we just showed that if the chain F time N follows the distribution S,

then this is the distribution one step later in time, right?

So if SQ equals S, it says if it starts out according to S,

one step forward in time, it's still following S.

That's why it's called stationary, right?

Cuz it didn't change.

And we go another step forward in time, the distribution is still S.

And you go one more step, it's still S, right?

So if the chain starts out of the stationary distribution,

it's gonna have the stationary distribution forever.

It doesn't change, that's why it's called stationary.

Okay, well, there are a lot of questions, we can ask though.

I won't quite call this a cliffhanger but

there's some important questions we can ask, right?

One is does a stationary distribution exist?

That is, can we solve this equation?

Now, even if we solve this equation, if we got an answer that had like some negative

numbers and some positive numbers, that's not gonna be useful, right?

So we need to solve this for S that is non negative and adds up to 1.

So does such a solution exist to this equation?

Does it exist?

Secondly, is it unique?

Thirdly, just now, I just kind of said intuitively that this

has something to do with the long run behavior of the chain, right?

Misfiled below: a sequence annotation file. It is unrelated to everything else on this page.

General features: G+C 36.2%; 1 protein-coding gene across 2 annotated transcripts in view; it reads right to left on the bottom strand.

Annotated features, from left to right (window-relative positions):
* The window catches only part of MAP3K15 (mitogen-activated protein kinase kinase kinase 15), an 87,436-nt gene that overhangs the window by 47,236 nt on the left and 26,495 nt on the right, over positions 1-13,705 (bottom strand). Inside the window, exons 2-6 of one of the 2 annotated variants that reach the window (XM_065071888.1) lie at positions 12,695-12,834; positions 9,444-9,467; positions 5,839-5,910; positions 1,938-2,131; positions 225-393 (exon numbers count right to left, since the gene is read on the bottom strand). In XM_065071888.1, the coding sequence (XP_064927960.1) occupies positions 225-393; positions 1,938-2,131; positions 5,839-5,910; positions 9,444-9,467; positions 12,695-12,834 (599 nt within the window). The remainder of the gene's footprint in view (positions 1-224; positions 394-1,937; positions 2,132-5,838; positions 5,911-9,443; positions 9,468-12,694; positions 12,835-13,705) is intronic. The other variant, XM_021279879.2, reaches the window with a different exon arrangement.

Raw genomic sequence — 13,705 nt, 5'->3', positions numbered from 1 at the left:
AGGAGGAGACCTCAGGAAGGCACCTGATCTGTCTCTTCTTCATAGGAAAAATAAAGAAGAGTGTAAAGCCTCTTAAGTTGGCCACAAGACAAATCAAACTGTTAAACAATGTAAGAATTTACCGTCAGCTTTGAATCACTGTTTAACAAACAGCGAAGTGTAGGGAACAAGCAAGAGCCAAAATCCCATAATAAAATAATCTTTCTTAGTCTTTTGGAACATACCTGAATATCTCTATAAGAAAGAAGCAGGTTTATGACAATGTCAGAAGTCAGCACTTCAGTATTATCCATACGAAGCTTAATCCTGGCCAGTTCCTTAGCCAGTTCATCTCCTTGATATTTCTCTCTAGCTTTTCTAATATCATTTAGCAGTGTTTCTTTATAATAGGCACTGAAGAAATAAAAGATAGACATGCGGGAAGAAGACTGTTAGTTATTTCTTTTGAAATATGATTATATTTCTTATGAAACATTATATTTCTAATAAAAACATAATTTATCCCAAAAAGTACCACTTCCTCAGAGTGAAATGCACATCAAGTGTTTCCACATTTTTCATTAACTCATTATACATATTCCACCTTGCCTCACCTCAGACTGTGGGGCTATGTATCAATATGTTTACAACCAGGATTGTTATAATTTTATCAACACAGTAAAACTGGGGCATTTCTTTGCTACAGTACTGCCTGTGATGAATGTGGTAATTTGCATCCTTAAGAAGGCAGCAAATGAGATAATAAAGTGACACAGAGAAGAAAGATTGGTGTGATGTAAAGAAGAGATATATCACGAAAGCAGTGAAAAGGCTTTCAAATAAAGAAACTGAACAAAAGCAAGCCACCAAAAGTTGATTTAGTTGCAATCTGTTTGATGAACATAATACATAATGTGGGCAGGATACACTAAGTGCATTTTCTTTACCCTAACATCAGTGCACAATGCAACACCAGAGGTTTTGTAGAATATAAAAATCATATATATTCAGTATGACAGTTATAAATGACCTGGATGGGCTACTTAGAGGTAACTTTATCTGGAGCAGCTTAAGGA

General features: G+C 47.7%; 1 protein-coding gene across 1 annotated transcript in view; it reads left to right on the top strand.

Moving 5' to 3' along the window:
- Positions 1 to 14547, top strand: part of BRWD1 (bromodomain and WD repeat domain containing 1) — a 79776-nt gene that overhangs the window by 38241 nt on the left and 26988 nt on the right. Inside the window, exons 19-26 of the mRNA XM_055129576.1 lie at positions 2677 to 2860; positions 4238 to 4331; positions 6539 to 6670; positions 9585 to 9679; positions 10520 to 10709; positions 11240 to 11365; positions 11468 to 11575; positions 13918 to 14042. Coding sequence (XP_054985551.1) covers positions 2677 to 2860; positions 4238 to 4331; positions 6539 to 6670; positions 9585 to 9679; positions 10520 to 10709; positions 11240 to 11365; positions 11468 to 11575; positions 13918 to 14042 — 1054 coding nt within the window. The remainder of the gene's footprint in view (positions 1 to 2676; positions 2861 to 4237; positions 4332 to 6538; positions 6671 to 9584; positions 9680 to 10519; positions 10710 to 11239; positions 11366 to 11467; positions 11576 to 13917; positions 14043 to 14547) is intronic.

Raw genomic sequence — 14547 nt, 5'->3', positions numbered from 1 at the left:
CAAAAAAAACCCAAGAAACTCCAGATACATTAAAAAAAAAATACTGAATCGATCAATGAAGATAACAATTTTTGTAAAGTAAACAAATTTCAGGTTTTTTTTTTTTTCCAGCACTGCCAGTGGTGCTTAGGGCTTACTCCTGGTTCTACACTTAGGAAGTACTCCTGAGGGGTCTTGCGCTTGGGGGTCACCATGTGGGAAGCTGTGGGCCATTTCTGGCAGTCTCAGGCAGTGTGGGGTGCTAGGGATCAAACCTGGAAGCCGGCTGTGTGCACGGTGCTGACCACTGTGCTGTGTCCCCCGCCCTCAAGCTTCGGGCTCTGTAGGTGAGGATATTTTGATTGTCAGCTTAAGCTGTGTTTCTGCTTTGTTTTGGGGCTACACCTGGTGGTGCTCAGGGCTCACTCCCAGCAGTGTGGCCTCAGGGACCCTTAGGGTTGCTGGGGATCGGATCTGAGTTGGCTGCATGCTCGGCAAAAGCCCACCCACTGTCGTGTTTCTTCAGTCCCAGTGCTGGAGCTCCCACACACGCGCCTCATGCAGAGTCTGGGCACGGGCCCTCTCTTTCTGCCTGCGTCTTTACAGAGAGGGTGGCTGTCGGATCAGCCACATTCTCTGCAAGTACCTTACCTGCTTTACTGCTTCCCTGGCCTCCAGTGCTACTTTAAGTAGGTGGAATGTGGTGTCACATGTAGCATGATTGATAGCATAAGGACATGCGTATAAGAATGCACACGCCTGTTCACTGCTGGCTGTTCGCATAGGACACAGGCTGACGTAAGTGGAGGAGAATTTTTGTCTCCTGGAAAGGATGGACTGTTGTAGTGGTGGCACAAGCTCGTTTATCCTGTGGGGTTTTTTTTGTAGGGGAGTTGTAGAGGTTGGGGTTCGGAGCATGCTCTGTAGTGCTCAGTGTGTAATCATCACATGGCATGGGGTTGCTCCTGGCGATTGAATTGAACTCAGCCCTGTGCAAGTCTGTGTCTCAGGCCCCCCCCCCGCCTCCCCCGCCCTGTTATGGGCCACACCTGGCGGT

But this definition doesn't seem like it has anything to do with any long run or

limits, right?

This is just S times Q equals S.

So does the chain converge to S in some sense?

And we'll have to talk more about what that means and whether it's true.

Okay and then there's a more practical question.

Assuming that it exists and it's this beautiful thing that tells us the long run

behavior, there's still the question of how can we compute it, right?

So how can we compute it?

So those are basic questions about

stationary distributions, okay?

So under some very mild conditions the answer will be yes,

to all three of these first three questions.

There are a few technical conditions that we'll get into but

under some mild technical conditions.

It will exist.

It will be unique.

The chain will converge to the stationary distribution.

So it does capture the long run behavior.

As for this last question though, how to compute it?

In principle, if you had enough time, you can just use a computer or

well, if you had enough time you can do it by hand in principle.

Solve this equation, right?

Even if you haven't done matrices before.

You could write this out as some enormous linear system of equations.

And if the solution exists in the principle you can find it,

you eliminate variables one by one, okay?

That might take hundreds of years, all right?

So, can we compute it efficiently without spending years doing tedious calculations?

Or even with a computer, it may get too nasty of a calculation.

And so the answer to that, in the very general case is that,

it may be an extremely difficult computational problem.

But we're gonna study certain examples of Markov

chains where we can not only compute it, we can compute it very quickly and

easily without actually having to even use matrices at all.

So there's one really, really nice case that we're gonna look at.

Not today, though so.

Okay, so that's all for today, happy Thanksgiving, everyone.

The Description of Lecture 31: Markov Chains | Statistics 110